Krugman: “It says something about the times we’re in that Milton Friedman now looks left-of-center, at least on monetary issues.”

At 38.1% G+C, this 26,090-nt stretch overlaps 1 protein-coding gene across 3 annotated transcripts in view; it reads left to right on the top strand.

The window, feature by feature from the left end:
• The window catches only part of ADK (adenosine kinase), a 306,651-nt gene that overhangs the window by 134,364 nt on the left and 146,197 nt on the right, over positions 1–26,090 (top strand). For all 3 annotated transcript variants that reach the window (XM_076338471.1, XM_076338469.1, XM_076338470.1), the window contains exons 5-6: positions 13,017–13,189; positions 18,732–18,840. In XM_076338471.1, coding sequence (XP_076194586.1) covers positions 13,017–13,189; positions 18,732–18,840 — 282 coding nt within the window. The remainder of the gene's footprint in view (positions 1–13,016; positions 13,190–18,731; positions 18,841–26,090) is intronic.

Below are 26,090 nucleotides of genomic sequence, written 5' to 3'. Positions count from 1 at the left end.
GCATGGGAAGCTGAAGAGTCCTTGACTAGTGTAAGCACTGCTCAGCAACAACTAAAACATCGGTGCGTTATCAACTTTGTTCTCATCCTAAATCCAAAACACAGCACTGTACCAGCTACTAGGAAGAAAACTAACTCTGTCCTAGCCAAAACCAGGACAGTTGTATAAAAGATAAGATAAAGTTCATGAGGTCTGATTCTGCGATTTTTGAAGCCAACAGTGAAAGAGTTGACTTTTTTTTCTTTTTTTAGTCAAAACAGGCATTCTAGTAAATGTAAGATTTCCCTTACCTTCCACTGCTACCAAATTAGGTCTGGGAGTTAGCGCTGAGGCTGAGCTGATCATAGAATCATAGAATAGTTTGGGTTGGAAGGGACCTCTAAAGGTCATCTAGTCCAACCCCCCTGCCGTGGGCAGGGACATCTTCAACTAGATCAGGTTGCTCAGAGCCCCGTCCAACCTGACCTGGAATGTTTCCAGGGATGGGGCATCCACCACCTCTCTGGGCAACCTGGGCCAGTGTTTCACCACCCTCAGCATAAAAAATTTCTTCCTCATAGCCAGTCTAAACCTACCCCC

Isn’t part of what it says that it’s a kind of odd and unfortunate coincidence that macroeconomic stabilization debates got tied up with other kinds of more conventional ideological ones? After all, if you assume Milton Friedman’s argument for a negative income tax were being made in good faith the main difference between Friedman and a contemporary American liberal is that Friedman was strongly anti-paternalist. I think he’s wrong about paternalism, but this plainly has nothing to do with monetary policy. It’s like how on the one hand I don’t like coconuts and on the other hand I don’t like missile defense programs. I think a lot of progressives in America disagree amongst ourselves about how paternalistic the welfare state ought to be (and even though I don’t agree with Friedman’s take on this I agree that it should be less paternalistic than it currently is) so there’s no real reason there shouldn’t also be a range of views on monetary policy.